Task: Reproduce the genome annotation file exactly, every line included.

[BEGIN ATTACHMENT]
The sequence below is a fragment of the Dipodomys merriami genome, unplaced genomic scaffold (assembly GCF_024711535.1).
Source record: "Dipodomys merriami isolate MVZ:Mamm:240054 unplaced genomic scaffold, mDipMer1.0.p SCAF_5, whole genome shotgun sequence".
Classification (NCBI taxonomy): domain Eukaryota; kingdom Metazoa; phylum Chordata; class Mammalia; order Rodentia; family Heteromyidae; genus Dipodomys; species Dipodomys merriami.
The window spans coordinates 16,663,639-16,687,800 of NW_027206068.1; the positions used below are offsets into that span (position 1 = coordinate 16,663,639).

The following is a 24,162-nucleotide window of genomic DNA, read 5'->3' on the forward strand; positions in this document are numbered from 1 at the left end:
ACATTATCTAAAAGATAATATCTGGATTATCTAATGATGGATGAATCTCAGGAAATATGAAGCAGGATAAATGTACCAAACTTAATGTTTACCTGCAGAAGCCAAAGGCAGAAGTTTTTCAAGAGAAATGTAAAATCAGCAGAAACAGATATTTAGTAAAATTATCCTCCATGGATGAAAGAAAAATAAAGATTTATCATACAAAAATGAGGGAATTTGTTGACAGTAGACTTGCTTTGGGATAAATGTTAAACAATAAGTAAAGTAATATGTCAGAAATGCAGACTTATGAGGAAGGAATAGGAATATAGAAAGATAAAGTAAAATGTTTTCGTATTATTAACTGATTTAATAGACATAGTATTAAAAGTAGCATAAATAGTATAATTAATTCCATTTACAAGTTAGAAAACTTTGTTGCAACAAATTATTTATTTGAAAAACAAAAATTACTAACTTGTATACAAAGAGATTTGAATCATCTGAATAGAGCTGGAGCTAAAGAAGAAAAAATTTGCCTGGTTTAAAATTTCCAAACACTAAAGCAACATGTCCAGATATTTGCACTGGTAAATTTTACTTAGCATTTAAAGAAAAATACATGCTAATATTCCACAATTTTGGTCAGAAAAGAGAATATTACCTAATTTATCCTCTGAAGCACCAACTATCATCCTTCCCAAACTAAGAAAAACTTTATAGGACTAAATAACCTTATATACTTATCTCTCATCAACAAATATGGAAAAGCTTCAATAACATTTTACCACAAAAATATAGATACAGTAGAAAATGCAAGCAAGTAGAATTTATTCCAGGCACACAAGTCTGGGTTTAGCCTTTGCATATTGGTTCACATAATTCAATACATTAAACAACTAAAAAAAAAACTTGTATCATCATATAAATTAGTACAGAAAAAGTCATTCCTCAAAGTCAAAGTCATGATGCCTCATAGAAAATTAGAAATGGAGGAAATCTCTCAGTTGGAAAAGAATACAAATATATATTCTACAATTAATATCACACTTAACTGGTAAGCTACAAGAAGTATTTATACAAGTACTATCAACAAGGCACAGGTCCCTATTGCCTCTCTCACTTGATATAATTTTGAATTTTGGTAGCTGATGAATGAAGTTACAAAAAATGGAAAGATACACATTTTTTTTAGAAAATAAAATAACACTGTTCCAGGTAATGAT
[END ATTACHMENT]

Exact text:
The sequence below is a fragment of the Dipodomys merriami genome, unplaced genomic scaffold (assembly GCF_024711535.1).
Source record: "Dipodomys merriami isolate MVZ:Mamm:240054 unplaced genomic scaffold, mDipMer1.0.p SCAF_5, whole genome shotgun sequence".
Classification (NCBI taxonomy): domain Eukaryota; kingdom Metazoa; phylum Chordata; class Mammalia; order Rodentia; family Heteromyidae; genus Dipodomys; species Dipodomys merriami.
The window spans coordinates 16,663,639-16,687,800 of NW_027206068.1; the positions used below are offsets into that span (position 1 = coordinate 16,663,639).

The following is a 24,162-nucleotide window of genomic DNA, read 5'->3' on the forward strand; positions in this document are numbered from 1 at the left end:
ACATTATCTAAAAGATAATATCTGGATTATCTAATGATGGATGAATCTCAGGAAATATGAAGCAGGATAAATGTACCAAACTTAATGTTTACCTGCAGAAGCCAAAGGCAGAAGTTTTTCAAGAGAAATGTAAAATCAGCAGAAACAGATATTTAGTAAAATTATCCTCCATGGATGAAAGAAAAATAAAGATTTATCATACAAAAATGAGGGAATTTGTTGACAGTAGACTTGCTTTGGGATAAATGTTAAACAATAAGTAAAGTAATATGTCAGAAATGCAGACTTATGAGGAAGGAATAGGAATATAGAAAGATAAAGTAAAATGTTTTCGTATTATTAACTGATTTAATAGACATAGTATTAAAAGTAGCATAAATAGTATAATTAATTCCATTTACAAGTTAGAAAACTTTGTTGCAACAAATTATTTATTTGAAAAACAAAAATTACTAACTTGTATACAAAGAGATTTGAATCATCTGAATAGAGCTGGAGCTAAAGAAGAAAAAATTTGCCTGGTTTAAAATTTCCAAACACTAAAGCAACATGTCCAGATATTTGCACTGGTAAATTTTACTTAGCATTTAAAGAAAAATACATGCTAATATTCCACAATTTTGGTCAGAAAAGAGAATATTACCTAATTTATCCTCTGAAGCACCAACTATCATCCTTCCCAAACTAAGAAAAACTTTATAGGACTAAATAACCTTATATACTTATCTCTCATCAACAAATATGGAAAAGCTTCAATAACATTTTACCACAAAAATATAGATACAGTAGAAAATGCAAGCAAGTAGAATTTATTCCAGGCACACAAGTCTGGGTTTAGCCTTTGCATATTGGTTCACATAATTCAATACATTAAACAACTAAAAAAAAAACTTGTATCATCATATAAATTAGTACAGAAAAAGTCATTCCTCAAAGTCAAAGTCATGATGCCTCATAGAAAATTAGAAATGGAGGAAATCTCTCAGTTGGAAAAGAATACAAATATATATTCTACAATTAATATCACACTTAACTGGTAAGCTACAAGAAGTATTTATACAAGTACTATCAACAAGGCACAGGTCCCTATTGCCTCTCTCACTTGATATAATTTTGAATTTTGGTAGCTGATGAATGAAGTTACAAAAAATGGAAAGATACACATTTTTTTTAGAAAATAAAATAACACTGTTCCAGGTAATGAT